She told the returned Peace Corps volunteers in attendance, "Never forget Kate and all your fellow volunteers who have gone through so much."
Jessica Smochek, who was raped in 2005 while serving in Bangledesh, never met Kate. But said she knows her strength and courage through the Puzey family.
"I may not have met Kate, but her courage to stand up for those without a voice inspires me," said Smochek. "Volunteers who are survivors share a common bond."
As part of the "20/20" report, ABC News Chief Investigative Correspondent Brian Ross also interviewed six former Peace Corps volunteers, including Smochek, who were raped or sexually assaulted while serving as volunteers. Five of the six were extremely unhappy with how Peace Corps treated them, saying they even felt blamed by the organization for "bringing on" the attacks.
CLICK HERE to watch an interview with Peace Corps volunteers who were sexually assaulted.
In the wake of the ABC News report, the House Foreign Affairs Committee scheduled hearings on the issue of how Peace Corps handles victims of sexual assault and rape.
The hearings are scheduled for March 30 and 31. David Puzey, Kate's brother, said he and his parents and a group they've formed called Kate's Voice are working with the Peace Corps and members of Congress to address the problem of sexual assault against volunteers.
"We're looking at proposals for legislation that would protect volunteers who are whistleblowers," said David. "We're also looking at proposals for how volunteers are supported should they become victims of violence but survive."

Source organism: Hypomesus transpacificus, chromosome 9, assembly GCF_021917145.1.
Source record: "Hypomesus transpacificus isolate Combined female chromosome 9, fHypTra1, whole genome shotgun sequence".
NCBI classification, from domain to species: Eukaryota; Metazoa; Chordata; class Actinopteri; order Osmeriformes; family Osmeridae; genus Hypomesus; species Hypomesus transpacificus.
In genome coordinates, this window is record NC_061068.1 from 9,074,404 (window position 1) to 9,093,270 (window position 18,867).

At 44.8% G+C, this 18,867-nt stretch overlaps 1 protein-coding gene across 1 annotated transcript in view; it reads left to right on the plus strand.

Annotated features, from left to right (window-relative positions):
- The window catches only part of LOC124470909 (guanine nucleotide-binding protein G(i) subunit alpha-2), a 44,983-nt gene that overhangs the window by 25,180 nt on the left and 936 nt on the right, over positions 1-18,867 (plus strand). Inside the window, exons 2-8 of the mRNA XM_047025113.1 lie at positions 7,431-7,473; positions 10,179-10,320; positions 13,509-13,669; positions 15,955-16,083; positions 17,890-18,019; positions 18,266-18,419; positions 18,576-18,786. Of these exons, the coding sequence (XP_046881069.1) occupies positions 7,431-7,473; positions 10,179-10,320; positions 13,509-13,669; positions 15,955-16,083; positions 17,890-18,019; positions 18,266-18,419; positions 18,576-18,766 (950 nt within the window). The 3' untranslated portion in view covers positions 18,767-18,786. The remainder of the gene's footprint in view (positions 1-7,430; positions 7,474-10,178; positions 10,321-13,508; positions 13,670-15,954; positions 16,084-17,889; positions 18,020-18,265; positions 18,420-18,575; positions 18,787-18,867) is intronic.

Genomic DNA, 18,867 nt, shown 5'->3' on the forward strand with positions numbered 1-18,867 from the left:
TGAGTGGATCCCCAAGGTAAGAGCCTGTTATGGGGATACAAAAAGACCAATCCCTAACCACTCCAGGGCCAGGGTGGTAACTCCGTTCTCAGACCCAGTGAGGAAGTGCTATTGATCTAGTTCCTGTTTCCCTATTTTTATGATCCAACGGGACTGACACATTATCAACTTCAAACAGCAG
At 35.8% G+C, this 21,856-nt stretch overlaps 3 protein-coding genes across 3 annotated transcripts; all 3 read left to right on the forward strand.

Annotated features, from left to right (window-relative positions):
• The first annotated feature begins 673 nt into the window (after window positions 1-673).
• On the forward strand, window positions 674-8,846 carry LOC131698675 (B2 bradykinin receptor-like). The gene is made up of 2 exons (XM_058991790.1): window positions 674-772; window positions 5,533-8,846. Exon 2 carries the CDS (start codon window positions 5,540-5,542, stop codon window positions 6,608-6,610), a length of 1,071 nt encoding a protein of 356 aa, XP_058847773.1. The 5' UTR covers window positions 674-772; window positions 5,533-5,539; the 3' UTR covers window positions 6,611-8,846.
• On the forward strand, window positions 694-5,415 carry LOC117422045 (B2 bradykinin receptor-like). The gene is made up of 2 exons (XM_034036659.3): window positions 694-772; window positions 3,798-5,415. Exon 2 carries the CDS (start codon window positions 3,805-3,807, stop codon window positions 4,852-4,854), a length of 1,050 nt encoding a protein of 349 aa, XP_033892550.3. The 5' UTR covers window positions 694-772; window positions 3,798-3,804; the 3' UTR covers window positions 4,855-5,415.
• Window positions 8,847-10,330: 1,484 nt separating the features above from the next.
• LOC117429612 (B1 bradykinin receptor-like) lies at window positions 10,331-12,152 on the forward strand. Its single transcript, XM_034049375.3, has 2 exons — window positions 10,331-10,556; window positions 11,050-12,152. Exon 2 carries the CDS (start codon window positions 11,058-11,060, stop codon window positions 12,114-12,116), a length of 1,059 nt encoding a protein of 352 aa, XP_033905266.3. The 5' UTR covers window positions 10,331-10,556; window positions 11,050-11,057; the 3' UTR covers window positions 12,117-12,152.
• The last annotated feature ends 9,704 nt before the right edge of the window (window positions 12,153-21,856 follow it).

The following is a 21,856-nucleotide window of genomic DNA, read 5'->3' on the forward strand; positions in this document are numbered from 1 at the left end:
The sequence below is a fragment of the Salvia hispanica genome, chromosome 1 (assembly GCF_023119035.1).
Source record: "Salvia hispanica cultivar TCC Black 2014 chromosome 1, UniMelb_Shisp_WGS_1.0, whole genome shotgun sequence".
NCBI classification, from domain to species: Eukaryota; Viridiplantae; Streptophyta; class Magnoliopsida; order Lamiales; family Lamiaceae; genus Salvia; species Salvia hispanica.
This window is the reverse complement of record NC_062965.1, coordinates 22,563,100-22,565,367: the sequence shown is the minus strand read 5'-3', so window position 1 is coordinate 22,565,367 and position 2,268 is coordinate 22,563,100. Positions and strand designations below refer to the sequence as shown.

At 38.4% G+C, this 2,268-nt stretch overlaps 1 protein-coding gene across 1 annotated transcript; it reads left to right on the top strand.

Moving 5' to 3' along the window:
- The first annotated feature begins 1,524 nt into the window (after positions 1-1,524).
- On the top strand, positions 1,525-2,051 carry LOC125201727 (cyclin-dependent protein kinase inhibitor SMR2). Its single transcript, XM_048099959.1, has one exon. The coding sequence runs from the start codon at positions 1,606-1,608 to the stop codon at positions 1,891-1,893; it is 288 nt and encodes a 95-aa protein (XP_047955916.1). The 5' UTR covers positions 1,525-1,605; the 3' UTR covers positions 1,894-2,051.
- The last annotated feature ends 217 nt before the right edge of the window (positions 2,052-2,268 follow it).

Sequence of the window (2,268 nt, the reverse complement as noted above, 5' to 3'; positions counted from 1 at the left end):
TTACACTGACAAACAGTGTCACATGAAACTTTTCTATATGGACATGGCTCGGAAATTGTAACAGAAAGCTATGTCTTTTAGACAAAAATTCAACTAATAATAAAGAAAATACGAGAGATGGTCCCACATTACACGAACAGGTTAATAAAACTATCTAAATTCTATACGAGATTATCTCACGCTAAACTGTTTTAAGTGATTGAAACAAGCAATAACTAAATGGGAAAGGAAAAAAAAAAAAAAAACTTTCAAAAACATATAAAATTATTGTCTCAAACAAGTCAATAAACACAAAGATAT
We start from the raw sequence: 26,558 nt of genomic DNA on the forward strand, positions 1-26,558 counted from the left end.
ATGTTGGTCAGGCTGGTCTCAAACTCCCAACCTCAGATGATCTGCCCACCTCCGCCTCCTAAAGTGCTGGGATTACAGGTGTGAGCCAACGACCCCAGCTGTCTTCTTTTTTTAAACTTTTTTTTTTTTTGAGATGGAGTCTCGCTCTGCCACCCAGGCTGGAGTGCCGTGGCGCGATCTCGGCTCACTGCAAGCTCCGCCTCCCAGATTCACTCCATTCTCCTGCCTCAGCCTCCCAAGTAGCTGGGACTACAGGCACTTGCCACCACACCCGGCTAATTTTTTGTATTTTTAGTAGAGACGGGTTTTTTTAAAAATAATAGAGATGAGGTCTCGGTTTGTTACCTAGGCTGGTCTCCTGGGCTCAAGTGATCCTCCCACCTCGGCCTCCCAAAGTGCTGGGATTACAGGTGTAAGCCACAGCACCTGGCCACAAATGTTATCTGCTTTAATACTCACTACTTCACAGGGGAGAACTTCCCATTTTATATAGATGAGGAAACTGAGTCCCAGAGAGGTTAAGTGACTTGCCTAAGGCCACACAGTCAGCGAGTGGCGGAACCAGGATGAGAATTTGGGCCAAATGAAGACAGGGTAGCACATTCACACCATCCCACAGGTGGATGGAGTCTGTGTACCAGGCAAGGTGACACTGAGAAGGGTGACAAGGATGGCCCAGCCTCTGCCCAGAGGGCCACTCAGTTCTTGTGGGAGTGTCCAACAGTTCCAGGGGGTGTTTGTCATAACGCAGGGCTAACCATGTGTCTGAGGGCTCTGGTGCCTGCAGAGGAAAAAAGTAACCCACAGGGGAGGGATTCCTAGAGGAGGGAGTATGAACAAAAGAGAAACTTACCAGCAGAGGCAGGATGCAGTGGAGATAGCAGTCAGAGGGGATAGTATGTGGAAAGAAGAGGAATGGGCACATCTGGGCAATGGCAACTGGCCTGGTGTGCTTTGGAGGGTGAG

Puzey said Kate's Voice is also exploring legislation that will support grieving families after their loved ones have been killed during their Peace Corp service.
Prior to the vigil the Puzeys met with Sen. Jonny Isakson, R-Georgia, and Rep. Ted Poe, R-Texas, and Sen. Patrick Leahy, D-Vermont, to discuss proposed legislation and the upcoming congressional hearings.
"We hope and expect that the Peace Corps will continue to work with us," said Lois Puzey, "to see that legislation is passed to protect future volunteers and support victims of violence."
"The Peace Corps has already begun to implement changes," said Puzey, "and I applaud their first steps."
Dick Day, Peace Corps Regional Director for Africa, appeared at the vigil and spoke of Kate's contributions to the Peace Corps, Benin and the world.
"Kate was a beloved volunteer who gave so much of herself to her village in Benin. She was devoted to the young women in her community. Kate was a catalyst for change. She was a hero, she was a bright light."
"Kate's legacy will be to always do the right thing even if it's difficult," said her brother David. "Standing up for the right thing can be hard and can put you inarm's way but that's how you make the world a better place."